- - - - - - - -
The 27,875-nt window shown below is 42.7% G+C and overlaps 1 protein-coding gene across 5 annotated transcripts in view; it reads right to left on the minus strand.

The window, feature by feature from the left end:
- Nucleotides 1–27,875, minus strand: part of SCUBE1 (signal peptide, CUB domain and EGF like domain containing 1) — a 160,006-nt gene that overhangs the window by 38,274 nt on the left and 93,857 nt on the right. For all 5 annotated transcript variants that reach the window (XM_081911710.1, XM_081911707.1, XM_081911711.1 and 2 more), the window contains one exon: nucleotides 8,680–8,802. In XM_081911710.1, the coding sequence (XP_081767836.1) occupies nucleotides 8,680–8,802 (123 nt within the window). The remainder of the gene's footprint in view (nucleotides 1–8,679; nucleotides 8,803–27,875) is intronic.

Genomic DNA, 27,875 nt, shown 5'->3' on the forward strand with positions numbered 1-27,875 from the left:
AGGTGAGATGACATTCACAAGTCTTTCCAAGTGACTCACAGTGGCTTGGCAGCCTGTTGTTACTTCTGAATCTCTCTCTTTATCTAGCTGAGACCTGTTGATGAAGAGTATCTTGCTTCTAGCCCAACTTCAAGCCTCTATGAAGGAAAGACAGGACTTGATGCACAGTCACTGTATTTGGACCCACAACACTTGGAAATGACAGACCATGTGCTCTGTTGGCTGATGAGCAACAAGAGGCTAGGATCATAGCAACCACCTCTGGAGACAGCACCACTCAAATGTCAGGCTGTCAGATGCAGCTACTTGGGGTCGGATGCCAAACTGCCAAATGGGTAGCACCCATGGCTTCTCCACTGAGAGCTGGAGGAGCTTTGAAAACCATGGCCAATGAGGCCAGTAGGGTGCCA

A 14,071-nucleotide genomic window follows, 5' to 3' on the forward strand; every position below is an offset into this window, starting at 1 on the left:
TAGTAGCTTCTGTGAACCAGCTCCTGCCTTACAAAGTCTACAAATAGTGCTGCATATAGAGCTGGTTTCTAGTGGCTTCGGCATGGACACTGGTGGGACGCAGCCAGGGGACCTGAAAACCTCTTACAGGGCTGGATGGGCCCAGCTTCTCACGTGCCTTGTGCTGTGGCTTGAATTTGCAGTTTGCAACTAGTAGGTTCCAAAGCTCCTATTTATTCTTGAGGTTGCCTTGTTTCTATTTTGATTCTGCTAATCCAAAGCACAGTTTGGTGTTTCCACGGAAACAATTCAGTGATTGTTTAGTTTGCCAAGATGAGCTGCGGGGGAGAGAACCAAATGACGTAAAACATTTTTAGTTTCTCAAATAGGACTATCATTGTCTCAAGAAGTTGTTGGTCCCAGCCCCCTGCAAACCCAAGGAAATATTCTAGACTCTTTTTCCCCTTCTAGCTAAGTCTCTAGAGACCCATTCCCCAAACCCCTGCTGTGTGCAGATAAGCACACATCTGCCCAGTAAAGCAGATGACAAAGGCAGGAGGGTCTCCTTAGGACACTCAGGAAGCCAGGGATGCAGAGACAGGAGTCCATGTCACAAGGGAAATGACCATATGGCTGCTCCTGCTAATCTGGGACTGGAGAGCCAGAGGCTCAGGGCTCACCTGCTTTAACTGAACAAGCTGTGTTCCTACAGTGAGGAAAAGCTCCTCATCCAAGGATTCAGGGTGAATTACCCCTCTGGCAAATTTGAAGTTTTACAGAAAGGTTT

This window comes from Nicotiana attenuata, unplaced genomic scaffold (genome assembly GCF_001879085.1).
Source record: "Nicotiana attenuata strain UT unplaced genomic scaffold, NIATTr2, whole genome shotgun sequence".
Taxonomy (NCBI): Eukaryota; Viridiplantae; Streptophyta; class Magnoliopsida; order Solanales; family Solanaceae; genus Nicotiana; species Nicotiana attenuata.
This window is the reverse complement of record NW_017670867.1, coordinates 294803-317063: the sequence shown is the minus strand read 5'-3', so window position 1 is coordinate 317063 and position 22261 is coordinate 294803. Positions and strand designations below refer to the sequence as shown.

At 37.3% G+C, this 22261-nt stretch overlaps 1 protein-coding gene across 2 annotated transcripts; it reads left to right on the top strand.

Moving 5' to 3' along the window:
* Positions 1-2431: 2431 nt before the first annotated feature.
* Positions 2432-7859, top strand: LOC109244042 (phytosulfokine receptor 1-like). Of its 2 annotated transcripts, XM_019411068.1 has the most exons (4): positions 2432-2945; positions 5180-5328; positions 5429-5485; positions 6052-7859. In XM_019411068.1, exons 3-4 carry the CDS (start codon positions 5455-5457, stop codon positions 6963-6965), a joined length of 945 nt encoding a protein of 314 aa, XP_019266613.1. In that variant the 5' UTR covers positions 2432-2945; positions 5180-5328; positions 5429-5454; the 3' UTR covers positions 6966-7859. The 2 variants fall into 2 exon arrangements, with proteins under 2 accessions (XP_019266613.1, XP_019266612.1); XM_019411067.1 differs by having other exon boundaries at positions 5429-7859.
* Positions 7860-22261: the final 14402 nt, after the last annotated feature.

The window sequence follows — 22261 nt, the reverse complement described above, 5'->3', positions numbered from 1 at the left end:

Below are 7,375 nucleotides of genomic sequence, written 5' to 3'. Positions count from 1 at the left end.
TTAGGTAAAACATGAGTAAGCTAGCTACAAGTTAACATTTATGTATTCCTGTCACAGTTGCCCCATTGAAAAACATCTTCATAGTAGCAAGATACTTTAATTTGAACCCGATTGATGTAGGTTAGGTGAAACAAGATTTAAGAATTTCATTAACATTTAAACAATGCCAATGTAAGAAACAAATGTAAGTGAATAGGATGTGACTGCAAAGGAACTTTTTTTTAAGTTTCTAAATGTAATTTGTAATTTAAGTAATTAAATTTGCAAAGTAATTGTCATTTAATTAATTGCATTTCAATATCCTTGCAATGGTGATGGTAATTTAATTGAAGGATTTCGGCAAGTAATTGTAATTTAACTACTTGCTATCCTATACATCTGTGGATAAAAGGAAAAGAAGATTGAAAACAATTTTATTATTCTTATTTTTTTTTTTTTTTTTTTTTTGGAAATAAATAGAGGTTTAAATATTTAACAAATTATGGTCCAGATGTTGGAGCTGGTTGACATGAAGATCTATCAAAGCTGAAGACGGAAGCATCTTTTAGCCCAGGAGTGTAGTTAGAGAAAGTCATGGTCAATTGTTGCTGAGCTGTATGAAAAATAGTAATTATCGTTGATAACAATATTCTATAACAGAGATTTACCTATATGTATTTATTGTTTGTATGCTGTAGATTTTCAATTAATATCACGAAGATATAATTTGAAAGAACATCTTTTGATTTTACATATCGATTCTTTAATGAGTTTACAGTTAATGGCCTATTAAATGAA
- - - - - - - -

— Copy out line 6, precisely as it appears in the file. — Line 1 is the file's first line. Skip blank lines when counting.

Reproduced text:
A 14,071-nucleotide genomic window follows, 5' to 3' on the forward strand; every position below is an offset into this window, starting at 1 on the left: